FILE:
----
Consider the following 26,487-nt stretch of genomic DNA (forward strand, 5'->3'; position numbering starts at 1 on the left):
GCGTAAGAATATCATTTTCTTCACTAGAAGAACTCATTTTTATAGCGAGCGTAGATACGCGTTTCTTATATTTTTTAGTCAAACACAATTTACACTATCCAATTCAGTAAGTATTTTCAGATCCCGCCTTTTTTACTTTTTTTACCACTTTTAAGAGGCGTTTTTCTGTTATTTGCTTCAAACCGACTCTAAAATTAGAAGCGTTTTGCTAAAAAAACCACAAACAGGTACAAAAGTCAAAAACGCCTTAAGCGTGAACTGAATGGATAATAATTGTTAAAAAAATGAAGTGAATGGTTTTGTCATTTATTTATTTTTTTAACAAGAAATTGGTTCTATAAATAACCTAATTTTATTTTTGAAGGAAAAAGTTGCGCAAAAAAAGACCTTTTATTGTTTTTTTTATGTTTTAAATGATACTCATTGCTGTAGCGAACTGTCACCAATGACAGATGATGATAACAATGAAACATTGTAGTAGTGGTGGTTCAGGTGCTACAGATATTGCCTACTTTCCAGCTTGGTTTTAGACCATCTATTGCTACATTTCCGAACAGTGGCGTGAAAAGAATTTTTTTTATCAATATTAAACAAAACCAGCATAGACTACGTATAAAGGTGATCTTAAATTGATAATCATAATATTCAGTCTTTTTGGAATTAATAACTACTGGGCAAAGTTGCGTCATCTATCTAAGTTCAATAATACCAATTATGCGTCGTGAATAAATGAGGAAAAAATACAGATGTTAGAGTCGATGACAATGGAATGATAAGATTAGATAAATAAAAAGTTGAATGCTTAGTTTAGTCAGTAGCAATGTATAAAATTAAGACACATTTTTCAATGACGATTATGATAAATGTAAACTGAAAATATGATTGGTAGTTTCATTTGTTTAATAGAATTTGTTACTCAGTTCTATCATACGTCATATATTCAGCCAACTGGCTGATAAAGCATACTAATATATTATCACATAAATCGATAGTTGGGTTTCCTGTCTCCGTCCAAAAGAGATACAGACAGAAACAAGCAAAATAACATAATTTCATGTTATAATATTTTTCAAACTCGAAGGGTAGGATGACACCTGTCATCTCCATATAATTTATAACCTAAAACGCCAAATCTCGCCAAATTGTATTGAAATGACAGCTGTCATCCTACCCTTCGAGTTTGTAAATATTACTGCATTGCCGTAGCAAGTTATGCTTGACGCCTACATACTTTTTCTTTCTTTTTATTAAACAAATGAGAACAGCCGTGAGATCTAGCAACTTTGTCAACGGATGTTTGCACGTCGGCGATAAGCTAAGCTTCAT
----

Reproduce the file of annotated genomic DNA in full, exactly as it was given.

Consider the following 26,487-nt stretch of genomic DNA (forward strand, 5'->3'; position numbering starts at 1 on the left):
GCGTAAGAATATCATTTTCTTCACTAGAAGAACTCATTTTTATAGCGAGCGTAGATACGCGTTTCTTATATTTTTTAGTCAAACACAATTTACACTATCCAATTCAGTAAGTATTTTCAGATCCCGCCTTTTTTACTTTTTTTACCACTTTTAAGAGGCGTTTTTCTGTTATTTGCTTCAAACCGACTCTAAAATTAGAAGCGTTTTGCTAAAAAAACCACAAACAGGTACAAAAGTCAAAAACGCCTTAAGCGTGAACTGAATGGATAATAATTGTTAAAAAAATGAAGTGAATGGTTTTGTCATTTATTTATTTTTTTAACAAGAAATTGGTTCTATAAATAACCTAATTTTATTTTTGAAGGAAAAAGTTGCGCAAAAAAAGACCTTTTATTGTTTTTTTTATGTTTTAAATGATACTCATTGCTGTAGCGAACTGTCACCAATGACAGATGATGATAACAATGAAACATTGTAGTAGTGGTGGTTCAGGTGCTACAGATATTGCCTACTTTCCAGCTTGGTTTTAGACCATCTATTGCTACATTTCCGAACAGTGGCGTGAAAAGAATTTTTTTTATCAATATTAAACAAAACCAGCATAGACTACGTATAAAGGTGATCTTAAATTGATAATCATAATATTCAGTCTTTTTGGAATTAATAACTACTGGGCAAAGTTGCGTCATCTATCTAAGTTCAATAATACCAATTATGCGTCGTGAATAAATGAGGAAAAAATACAGATGTTAGAGTCGATGACAATGGAATGATAAGATTAGATAAATAAAAAGTTGAATGCTTAGTTTAGTCAGTAGCAATGTATAAAATTAAGACACATTTTTCAATGACGATTATGATAAATGTAAACTGAAAATATGATTGGTAGTTTCATTTGTTTAATAGAATTTGTTACTCAGTTCTATCATACGTCATATATTCAGCCAACTGGCTGATAAAGCATACTAATATATTATCACATAAATCGATAGTTGGGTTTCCTGTCTCCGTCCAAAAGAGATACAGACAGAAACAAGCAAAATAACATAATTTCATGTTATAATATTTTTCAAACTCGAAGGGTAGGATGACACCTGTCATCTCCATATAATTTATAACCTAAAACGCCAAATCTCGCCAAATTGTATTGAAATGACAGCTGTCATCCTACCCTTCGAGTTTGTAAATATTACTGCATTGCCGTAGCAAGTTATGCTTGACGCCTACATACTTTTTCTTTCTTTTTATTAAACAAATGAGAACAGCCGTGAGATCTAGCAACTTTGTCAACGGATGTTTGCACGTCGGCGATAAGCTAAGCTTCAT